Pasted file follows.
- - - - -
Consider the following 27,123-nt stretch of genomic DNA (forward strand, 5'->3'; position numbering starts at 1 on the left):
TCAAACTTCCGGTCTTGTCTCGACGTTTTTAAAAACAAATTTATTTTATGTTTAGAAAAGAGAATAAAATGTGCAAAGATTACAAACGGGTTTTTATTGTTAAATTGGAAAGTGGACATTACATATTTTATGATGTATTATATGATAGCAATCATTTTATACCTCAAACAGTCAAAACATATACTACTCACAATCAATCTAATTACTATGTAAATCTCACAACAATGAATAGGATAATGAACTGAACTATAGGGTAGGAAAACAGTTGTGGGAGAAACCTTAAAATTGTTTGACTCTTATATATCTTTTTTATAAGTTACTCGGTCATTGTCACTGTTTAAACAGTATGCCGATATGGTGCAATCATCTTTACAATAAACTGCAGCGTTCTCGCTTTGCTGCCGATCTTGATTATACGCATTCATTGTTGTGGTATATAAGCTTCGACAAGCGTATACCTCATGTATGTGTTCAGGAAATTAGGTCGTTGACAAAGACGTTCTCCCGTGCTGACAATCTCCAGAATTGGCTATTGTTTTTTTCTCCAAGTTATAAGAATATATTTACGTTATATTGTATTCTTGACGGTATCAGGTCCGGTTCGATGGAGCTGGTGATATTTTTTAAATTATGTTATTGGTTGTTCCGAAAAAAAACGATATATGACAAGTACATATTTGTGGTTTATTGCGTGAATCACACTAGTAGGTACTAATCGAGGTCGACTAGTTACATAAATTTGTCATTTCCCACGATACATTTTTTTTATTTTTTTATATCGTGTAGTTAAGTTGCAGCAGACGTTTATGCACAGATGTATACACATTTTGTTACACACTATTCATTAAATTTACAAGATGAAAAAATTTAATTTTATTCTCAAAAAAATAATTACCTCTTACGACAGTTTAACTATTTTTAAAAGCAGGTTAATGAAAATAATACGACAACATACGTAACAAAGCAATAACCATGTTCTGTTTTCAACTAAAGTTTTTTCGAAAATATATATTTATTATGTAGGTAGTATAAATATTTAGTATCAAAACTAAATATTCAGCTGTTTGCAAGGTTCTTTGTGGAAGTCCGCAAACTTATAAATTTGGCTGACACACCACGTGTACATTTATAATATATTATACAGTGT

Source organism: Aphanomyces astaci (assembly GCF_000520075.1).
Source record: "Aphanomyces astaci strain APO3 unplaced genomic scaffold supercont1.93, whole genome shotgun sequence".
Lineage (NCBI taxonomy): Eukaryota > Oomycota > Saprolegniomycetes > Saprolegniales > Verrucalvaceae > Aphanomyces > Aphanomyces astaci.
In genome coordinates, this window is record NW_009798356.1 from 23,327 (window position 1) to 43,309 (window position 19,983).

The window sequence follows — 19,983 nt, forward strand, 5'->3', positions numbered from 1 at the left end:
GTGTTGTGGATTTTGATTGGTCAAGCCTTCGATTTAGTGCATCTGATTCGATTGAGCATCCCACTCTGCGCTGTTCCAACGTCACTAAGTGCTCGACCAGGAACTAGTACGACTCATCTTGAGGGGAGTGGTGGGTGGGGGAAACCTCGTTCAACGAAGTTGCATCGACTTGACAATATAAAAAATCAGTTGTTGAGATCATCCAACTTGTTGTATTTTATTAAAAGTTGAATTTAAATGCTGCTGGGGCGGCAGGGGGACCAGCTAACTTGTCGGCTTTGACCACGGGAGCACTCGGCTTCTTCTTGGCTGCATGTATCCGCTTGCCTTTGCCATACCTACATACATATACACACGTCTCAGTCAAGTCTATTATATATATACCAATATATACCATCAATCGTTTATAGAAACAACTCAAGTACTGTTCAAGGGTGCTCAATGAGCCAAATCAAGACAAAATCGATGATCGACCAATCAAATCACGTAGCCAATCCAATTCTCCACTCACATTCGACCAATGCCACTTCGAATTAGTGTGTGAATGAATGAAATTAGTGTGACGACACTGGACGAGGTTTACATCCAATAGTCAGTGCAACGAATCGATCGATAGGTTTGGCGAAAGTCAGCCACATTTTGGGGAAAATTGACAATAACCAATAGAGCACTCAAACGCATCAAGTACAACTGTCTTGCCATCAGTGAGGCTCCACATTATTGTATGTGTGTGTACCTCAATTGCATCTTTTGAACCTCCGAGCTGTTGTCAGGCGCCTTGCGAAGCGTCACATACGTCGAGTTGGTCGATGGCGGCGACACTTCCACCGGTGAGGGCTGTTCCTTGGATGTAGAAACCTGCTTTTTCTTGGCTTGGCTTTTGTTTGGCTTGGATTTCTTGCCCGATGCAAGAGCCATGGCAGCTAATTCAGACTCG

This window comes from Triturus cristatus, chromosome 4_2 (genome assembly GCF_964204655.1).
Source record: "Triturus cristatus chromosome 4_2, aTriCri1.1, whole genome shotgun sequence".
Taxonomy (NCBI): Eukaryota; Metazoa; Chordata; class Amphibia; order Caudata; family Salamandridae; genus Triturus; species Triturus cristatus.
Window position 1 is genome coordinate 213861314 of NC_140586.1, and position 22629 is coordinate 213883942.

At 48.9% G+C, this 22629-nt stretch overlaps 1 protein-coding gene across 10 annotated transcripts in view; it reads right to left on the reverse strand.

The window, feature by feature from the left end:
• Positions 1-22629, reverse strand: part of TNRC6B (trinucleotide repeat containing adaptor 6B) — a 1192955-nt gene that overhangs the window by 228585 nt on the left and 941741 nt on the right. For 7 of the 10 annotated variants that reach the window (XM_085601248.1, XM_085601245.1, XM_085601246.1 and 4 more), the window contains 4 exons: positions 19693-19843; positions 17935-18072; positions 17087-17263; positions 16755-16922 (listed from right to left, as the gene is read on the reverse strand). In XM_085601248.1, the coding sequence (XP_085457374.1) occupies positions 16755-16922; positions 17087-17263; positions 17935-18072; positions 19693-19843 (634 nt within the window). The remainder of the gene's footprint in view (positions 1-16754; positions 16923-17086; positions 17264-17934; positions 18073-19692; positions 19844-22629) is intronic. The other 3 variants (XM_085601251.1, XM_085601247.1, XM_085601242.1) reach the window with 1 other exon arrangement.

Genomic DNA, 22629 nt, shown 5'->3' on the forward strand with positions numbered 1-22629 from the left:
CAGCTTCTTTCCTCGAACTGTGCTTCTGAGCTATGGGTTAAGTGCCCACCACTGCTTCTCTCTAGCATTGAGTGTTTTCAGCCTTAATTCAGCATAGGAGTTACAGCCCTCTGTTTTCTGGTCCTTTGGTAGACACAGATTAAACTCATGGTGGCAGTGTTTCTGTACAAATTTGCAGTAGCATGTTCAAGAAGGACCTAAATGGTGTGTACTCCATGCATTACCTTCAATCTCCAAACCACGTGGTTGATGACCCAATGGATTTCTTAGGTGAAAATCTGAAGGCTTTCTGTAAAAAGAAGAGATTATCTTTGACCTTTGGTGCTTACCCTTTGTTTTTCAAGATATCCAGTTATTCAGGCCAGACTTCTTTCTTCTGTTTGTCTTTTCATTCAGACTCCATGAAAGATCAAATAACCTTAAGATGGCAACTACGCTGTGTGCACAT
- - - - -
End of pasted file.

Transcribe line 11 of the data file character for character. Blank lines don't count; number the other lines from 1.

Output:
Taxonomy (NCBI): Eukaryota; Metazoa; Chordata; class Amphibia; order Caudata; family Salamandridae; genus Triturus; species Triturus cristatus.